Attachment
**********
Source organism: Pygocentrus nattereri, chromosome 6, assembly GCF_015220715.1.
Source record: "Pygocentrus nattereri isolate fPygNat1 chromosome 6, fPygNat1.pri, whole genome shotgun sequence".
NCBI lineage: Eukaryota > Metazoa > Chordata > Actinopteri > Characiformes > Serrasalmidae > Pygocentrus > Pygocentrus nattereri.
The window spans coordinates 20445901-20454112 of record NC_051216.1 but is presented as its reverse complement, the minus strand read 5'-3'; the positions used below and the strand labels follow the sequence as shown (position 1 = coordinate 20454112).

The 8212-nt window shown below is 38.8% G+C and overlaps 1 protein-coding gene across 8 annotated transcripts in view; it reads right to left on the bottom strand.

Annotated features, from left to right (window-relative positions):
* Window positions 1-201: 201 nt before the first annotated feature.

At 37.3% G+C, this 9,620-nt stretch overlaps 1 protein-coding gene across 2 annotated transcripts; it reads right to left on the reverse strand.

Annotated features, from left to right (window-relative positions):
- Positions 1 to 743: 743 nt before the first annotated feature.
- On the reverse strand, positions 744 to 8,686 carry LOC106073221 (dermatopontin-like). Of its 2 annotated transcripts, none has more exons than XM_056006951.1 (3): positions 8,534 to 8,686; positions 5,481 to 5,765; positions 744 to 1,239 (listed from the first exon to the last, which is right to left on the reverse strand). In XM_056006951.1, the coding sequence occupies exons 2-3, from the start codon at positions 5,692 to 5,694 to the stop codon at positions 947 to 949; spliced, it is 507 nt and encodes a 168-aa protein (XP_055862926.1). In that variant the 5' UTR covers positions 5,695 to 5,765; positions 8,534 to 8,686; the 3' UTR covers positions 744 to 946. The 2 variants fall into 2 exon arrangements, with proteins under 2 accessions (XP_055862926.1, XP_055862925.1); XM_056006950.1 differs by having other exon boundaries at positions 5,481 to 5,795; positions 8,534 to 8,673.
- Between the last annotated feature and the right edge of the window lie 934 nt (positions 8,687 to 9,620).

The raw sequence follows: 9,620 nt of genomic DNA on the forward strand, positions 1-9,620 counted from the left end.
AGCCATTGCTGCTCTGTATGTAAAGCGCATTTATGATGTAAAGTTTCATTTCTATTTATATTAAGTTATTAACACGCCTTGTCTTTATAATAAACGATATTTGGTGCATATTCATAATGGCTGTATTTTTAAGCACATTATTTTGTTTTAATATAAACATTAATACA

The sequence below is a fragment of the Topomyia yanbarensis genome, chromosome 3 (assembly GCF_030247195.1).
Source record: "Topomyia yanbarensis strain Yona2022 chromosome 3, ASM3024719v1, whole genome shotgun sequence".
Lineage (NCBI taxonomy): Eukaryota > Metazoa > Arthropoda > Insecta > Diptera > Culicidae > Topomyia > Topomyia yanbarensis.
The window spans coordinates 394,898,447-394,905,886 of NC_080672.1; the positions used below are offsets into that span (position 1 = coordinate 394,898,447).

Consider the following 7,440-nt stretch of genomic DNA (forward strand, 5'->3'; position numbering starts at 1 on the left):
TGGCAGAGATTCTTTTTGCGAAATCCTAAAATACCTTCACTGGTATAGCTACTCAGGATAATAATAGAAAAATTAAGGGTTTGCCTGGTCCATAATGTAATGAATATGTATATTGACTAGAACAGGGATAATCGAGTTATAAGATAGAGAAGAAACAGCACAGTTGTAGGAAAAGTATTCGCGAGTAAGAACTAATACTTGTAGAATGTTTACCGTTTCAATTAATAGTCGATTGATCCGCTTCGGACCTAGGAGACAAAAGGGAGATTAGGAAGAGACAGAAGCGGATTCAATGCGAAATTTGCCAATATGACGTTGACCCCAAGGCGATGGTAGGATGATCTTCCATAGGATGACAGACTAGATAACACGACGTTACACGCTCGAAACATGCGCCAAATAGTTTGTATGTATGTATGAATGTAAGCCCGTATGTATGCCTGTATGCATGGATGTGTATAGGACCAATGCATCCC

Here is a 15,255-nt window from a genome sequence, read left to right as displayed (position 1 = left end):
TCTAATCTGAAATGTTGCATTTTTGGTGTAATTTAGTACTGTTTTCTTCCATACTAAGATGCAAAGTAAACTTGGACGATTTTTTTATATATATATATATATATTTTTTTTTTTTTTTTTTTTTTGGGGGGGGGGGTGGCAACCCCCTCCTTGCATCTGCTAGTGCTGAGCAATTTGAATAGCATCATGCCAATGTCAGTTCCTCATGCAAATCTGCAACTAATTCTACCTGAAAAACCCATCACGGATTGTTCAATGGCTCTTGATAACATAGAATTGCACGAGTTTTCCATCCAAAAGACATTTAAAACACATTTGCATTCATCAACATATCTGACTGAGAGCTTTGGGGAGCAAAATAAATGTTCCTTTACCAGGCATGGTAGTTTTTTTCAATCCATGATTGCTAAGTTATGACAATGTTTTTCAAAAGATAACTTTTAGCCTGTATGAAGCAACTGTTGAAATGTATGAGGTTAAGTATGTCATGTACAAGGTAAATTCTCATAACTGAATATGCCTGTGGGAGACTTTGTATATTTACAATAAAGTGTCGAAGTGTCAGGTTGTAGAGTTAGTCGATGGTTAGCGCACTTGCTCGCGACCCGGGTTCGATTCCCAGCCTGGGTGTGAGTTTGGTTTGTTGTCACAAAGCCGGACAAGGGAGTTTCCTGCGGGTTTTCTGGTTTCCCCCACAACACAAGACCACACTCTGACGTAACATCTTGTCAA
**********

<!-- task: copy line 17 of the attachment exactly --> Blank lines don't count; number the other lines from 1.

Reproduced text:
Lineage (NCBI taxonomy): Eukaryota > Metazoa > Arthropoda > Insecta > Diptera > Culicidae > Topomyia > Topomyia yanbarensis.